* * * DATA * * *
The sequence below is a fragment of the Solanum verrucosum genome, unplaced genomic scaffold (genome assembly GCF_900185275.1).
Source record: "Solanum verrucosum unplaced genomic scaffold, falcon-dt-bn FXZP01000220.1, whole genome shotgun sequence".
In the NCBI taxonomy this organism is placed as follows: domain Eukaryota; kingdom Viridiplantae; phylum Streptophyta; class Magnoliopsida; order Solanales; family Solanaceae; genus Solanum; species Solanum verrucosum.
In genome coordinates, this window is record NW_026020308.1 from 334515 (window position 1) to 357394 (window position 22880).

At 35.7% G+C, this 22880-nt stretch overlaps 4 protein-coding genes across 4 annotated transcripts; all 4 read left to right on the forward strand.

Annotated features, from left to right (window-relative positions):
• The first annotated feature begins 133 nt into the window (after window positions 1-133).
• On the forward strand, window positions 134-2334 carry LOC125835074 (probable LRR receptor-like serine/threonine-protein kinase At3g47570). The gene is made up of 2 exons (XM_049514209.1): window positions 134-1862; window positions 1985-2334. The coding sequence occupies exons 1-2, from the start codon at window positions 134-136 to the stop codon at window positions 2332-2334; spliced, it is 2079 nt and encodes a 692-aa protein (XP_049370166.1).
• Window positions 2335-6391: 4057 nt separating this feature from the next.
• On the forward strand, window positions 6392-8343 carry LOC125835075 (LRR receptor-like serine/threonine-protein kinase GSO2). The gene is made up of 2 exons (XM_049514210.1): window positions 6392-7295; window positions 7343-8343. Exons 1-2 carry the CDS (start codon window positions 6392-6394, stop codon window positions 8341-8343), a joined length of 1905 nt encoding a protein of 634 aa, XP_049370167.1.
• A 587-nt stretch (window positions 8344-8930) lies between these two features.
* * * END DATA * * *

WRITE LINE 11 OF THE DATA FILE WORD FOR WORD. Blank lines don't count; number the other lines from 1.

• A 587-nt stretch (window positions 8344-8930) lies between these two features.